It wasn’t really a hike – just a nice, long dog walk. But it did, as always, make a difference to my day. I’m not sure it’s because I’m outside or because walking is my moving meditation and it allows me to (not) think. And that’s the thing – I’m not sure if I’m thinking when I walk or if I’m just allowing whatever is in my mind to drift across my consciousness. Whichever it is, I like the results – almost inevitably.
So – what about today? I’ve been chewing on a lot of inner things. I’ve been in a state of transition for a while now – and not surprisingly so: I met Simon, I left my home, I quit working, I moved to another part of the country and I’ve been building a new sort of life for myself. These are multiple changes. That’s not a good thing or a bad thing but it all adds up to a jolt right out of my comfortable, predictable life.
These days, when Simon asks me what I want to do or how I feel about my home, I can’t answer. I don’t know. Every emotion and thought is evolving almost daily. I know that I have to wait to see what the future holds for me. All I know for sure is that I have adored this summer. I have never hiked more intensely or spent more bliss time in the mountains. It’s a thing of wonder, beauty and fulfillment.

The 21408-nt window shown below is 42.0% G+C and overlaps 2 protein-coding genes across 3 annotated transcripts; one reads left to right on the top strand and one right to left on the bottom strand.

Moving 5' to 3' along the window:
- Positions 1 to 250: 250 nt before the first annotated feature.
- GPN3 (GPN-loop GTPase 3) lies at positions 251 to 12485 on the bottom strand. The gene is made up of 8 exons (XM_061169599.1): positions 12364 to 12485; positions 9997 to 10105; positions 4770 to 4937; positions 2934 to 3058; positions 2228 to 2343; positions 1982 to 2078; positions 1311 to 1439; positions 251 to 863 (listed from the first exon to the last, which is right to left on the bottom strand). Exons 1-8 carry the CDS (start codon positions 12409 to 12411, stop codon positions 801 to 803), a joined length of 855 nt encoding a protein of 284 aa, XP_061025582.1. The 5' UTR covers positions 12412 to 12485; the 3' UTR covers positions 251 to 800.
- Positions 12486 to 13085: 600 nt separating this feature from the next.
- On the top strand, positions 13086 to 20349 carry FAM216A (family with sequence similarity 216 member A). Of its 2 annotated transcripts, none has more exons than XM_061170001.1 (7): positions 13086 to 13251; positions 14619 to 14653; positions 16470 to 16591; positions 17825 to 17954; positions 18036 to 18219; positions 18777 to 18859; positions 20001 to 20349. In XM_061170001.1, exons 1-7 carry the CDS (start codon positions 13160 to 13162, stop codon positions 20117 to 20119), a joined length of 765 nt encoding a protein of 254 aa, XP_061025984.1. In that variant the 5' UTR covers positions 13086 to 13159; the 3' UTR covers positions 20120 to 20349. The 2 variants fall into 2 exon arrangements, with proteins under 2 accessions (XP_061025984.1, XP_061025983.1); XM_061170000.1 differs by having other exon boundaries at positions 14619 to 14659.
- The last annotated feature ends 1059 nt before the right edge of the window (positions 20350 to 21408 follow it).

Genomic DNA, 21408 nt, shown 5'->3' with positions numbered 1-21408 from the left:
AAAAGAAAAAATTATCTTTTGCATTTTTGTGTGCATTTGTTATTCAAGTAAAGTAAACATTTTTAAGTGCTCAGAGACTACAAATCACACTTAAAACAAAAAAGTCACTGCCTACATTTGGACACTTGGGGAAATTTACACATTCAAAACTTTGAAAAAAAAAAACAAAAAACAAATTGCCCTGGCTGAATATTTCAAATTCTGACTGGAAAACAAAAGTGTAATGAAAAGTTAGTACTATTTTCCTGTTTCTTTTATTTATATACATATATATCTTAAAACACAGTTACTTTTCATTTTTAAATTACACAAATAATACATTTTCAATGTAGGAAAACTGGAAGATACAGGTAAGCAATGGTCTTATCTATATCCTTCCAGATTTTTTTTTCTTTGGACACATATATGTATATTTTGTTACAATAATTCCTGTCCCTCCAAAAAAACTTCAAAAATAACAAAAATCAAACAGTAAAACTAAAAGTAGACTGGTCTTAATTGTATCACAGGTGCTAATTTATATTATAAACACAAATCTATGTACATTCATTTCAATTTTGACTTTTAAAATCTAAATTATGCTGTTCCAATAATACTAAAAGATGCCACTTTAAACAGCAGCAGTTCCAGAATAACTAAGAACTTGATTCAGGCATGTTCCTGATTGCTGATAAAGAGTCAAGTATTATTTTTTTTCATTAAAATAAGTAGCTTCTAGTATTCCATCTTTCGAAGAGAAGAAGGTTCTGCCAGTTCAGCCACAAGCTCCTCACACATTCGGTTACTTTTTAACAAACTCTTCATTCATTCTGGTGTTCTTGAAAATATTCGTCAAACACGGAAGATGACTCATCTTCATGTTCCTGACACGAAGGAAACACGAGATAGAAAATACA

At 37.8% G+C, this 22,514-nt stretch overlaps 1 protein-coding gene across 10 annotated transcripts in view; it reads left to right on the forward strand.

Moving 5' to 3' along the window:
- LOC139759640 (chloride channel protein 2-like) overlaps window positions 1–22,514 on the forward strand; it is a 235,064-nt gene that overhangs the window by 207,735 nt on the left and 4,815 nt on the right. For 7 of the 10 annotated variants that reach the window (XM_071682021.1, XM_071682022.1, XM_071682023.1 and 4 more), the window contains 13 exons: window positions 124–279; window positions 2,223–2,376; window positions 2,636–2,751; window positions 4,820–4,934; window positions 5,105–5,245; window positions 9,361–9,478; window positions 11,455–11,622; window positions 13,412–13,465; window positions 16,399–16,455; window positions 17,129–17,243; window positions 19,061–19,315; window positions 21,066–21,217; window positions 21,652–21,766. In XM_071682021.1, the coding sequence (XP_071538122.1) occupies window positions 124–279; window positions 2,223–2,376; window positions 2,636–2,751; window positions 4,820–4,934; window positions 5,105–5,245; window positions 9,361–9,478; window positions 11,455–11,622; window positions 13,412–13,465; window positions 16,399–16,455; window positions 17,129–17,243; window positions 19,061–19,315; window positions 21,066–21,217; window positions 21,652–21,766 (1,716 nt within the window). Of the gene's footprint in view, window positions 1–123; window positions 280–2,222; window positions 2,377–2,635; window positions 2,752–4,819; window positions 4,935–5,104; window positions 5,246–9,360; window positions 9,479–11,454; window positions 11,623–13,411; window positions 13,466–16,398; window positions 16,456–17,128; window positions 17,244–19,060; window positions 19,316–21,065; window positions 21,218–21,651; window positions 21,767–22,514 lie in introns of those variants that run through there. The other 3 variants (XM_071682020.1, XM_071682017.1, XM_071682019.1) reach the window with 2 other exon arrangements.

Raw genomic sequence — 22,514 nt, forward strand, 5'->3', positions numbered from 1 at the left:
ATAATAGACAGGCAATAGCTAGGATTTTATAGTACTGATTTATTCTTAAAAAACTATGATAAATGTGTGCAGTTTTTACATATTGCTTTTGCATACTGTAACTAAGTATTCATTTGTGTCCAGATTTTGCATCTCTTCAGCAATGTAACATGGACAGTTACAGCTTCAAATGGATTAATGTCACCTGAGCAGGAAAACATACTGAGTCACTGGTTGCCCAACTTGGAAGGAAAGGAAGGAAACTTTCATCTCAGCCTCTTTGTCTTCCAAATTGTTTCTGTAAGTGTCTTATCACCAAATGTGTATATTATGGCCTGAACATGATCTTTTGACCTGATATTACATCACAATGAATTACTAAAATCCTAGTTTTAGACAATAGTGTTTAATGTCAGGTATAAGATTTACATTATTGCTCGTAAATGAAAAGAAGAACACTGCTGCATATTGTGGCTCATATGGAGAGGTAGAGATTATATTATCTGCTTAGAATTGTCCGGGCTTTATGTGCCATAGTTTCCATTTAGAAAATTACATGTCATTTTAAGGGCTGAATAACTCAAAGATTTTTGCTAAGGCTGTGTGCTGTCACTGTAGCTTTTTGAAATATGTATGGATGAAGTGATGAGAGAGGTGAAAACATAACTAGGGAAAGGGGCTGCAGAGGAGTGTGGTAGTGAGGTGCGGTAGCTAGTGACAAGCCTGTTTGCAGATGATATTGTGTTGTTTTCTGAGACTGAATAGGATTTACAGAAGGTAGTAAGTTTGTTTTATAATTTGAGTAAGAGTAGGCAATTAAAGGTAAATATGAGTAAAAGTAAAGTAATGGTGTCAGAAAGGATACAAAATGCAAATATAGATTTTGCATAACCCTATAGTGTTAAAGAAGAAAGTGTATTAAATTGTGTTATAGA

Are there things that are less than ideal here? Of course there are – but that can be said of any place in the world.
Do I feel like this is home? Yes and no. Yes because Simon and I have created a cozy home where we feel warm and safe and where love abides. No because it’s not my “home place.” And that’s okay. I’m good with that.
But none of that was the point of today’s thinking. Today I wanted to know how to become fully authentic. I am not. My starting point is realizing today how broken I am. I had a childhood that shaped me in ways that I wish I had not been formed. But those traumatic experiences that occurred then – and later, it must be said, have created the person I am. I can’t undo them or make them disappear. I can only acknowledge them, understand they made me who I am and take it from there.
I like the idea of dying before I die. I embrace the notion that I can take all these experiences of my life, say, “Yes, that occurred,” and then let go. I have done some of this work and done it well. But there are more miles to walk.
But I wonder – does it have to take time and effort? Is there another path to this? If there is, its name is courage because the only thing holding me back from treading on this road is fear.